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World and Town    by Gish Jen order for
World and Town
by Gish Jen
Order:  USA  Can
Vintage, 2011 (2011)
Hardcover, Softcover, CD, e-Book

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* *   Reviewed by Rheta Van Winkle

Hattie Kong was born in China to a descendant of Confucius and an American ex-missionary mother who had gone native by leaving her church and marrying Hattie's Chinese father. Although her mother wore Chinese clothes, she insisted on her children becoming fluent in both Chinese and English. Her father wore Western clothes until Hattie was fifteen, when his mother started insisting that they must marry Hattie to a Chinese cousin. He began wearing Chinese clothes then, admitting to his wife that he was afraid of his mother. Before there could be a showdown about the marriage, fear of the Cultural Revolution led her parents to send Hattie to America to stay with relatives.

When her relatives were unable to care for her, Hattie was sent to friends of theirs, where she grew up in a family of scientists in New England, becoming a well-educated scientist herself. Since her parents and brothers were unable to escape from China, this family became her American family in all but name.

Eventually, after college, there's a split with the family that we learn about little by little as we read this book. It begins when Hattie is a retired teacher and widow, once again living in the town where she vacationed with the Hatch family when she was young. Still mourning her husband and best friend, who both died two years before, she is finally beginning to regain her equanimity when two things happen to destroy her new-found peace. Carter Hatch returns to the town to live. He is the elder son of the family she lived with when she came from China, and he became her best friend and later her lover. A Cambodian family moves into a trailer down the hill from her, and as she attempts to be neighborly, she becomes worried about their welfare, and involved in their lives.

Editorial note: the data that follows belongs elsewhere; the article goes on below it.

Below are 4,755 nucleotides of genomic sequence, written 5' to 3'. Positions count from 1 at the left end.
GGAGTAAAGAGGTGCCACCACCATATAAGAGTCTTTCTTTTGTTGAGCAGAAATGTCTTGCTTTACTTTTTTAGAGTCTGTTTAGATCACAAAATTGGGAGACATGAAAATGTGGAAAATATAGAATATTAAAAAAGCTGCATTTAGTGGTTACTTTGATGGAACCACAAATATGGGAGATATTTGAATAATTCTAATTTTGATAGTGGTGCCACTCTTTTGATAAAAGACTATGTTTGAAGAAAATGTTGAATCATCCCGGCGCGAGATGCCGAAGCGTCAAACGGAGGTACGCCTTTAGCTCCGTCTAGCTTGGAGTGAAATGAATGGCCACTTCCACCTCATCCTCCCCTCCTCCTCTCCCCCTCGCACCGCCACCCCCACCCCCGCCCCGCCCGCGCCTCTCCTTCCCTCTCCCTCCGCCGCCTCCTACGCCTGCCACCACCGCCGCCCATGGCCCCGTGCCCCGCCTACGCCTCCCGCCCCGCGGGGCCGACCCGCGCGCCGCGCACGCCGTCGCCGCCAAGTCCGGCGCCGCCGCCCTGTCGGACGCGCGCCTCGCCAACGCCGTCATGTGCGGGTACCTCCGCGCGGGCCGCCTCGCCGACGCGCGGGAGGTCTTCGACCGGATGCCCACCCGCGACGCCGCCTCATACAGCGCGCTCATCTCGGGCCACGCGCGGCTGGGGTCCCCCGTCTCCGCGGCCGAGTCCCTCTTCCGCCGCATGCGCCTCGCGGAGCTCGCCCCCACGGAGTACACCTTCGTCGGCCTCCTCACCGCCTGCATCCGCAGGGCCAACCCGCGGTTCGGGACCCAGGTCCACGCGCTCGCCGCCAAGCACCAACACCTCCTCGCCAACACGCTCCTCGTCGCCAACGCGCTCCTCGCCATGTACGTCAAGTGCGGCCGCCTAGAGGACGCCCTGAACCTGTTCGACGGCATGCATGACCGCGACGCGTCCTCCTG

I enjoyed reading this book, both for the content and the style of writing. Hattie has an ironic sense of humor that seems to serve her well when she has no idea how to deal with her problems. She stumbles along sometimes, hoping that she's doing the right thing, a way of coping with life that is familiar to me, and I can worry right along with Hattie about whether what she's doing is appropriate or not. She is swept along by events, wanting only to be left alone, and being forever included, until she wants to be included and finds herself left out. She is a delightful character whom I liked very much.

We become acquainted with a variety of Hattie's relatives, friends, and neighbors, who pop in and out of her house and the story. The teenage daughter of the Cambodian family becomes a particular friend and worry for Hattie. We hear from the friend who died two years before as Hattie imagines her comments about the events in the story, and we read with Hattie the letters from her nieces in China, who implore her to return the ashes of her parents to the Kong graveyard. All the while Hattie attempts to calm herself by painting bamboo, seated in her sunroom overlooking the Cambodian neighbors and grabbing her binoculars every now and then. The story is as interesting and as much fun to read as Hattie is likeable. I highly recommend World and Town, for its characters, story, and especially for Hattie.

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